When it comes to cost Symphony is in a different league. Access to the young, disruptive technology company costs $15pm per user for corporate access.
In a workflow where back-office staff use Bloomberg chat to communicate with the front office or to simply check reference prices then $2000pm vs $15pm is a no-brainer. For sales and traders in the front office, maybe not so much – there is a lot of invaluable functionality on a Bloomberg terminal. But Symphony doesn’t need to build everything itself. It has opened up the ‘Symphony Marketplace’ where tech companies and financial market vendors can add features and functionality that would otherwise be hard and expensive to build. In addition, Symphony has an Open Source Foundation which is an environment to share ideas and shape the direction of development, with members spanning across the financial market space.
On the other hand, Bloomberg is a walled garden, restricted to the alpha producers – as the Financial Times put it, “Symphony similarly aims to spread widely rather than seizing the high ground“.
Regulation, compliance and security
Compliance, oversight and security go to the very core of Symphony. Goldman’s original messaging platform called Live Current was created to meet the stringent regulatory requirements of the financial industry. According to financial regulations, confidential client information must be secure and separate from internal business functions and banks must “retain unaltered, auditable and retrievable records of information flows with demonstrable, proven controls and surveillance“.
This is one of Symphony’s biggest selling points and where a large portion of the millions of dollars raised has been put towards. Symphony clients hold their own encryption keys and compliance departments can review and recall full audit trails and the history of conversations and interactions of everything in the Symphony environment.
Information (email) overload
Symphony describes itself as a ‘platform that powers work’ for secure workflow, communication and collaboration. With 140 billion business emails sent daily with an average of 6 attachments per day (which would be fair to assume is substantially higher within a back office environment at a bank), staff in operations and middle office want to move away from inefficient emails going backwards and forwards with attached Excel spreadsheets. In today’s workplace, email is no longer the best way to communicate – Symphony’s Palo Alto staff would argue moving to a secure, audited ‘social operating system’ means the entire financial market ecosystem (and lots of others to follow) will benefit from improved productivity, efficiency and workflow.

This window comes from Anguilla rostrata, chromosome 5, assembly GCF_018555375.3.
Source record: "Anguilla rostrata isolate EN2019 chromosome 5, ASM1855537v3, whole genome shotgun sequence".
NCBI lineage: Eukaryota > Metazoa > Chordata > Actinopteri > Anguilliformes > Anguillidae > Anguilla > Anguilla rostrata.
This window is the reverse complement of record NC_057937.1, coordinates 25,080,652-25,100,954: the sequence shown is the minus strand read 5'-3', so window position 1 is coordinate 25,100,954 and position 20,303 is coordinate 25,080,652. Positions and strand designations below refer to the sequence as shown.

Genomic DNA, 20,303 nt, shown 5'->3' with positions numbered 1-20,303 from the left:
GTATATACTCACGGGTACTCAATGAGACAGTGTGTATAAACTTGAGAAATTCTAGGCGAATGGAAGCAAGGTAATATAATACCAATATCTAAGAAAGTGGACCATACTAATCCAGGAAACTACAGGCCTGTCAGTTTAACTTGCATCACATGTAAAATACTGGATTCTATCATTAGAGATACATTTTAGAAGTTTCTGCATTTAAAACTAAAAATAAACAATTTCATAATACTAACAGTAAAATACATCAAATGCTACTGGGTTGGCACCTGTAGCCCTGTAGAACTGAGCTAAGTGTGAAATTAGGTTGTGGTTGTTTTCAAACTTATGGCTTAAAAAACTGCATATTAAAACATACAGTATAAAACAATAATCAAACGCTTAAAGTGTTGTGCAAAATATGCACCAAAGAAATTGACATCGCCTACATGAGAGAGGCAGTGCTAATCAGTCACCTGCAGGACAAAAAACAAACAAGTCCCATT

One lesson Symphony has learnt from Slack is to allow developers to build their own applications inside their platform which means content from other services is pulled into one location for the end-user, which avoids productivity-killing ‘context switching.
ipushpull has been working with Symphony to enable live connections into the messaging environment from data applications such as Microsoft Excel or internal databases. Both Symphony and ipushpull are striving for interoperability across applications and across data.
Complementing Symphony’s real-time collaborative environment ipushpull is targeting significant improvements in back office workflow by removing the need to attach files, such as spreadsheets, when working on trade breaks or reconciliations with traders or counterparties and instead share and collaboratively work on data, helping to reduce context switching into other applications and avoid email entirely.
The future – integrated collaborative workflows
Symphony is ideally placed to benefit from both intra-bank and inter-bank communication. “Cross-company collaboration is critical to streamlining complex workflow and to helping people work efficiently“, according to the CEO of MarkitSERV and Gurle sees “a pressing need in financial services to simplify disparate communications streams” and expects “to see a tidal wave of innovation to streamline traditional financial services workflows”.
Bring in the ability to add bots to a user's chat to automate and reduce manual workloads and set trade alerts and notifications that are integrated into banks' internal systems, then the potential market for Symphony suddenly looks a lot bigger than Bloomberg’s. Morgan Stanley thinks “Symphony could be the gateway for financial market participants to move away from traditional bundles to lower-cost products” with “unbundling likely leading to increased competition given that new entrants can compete on individual parts of a legacy product“.
With a fresh funding round of $63 million Symphony will be throwing its bank balance and pushing the ‘network effect’ harder than ever.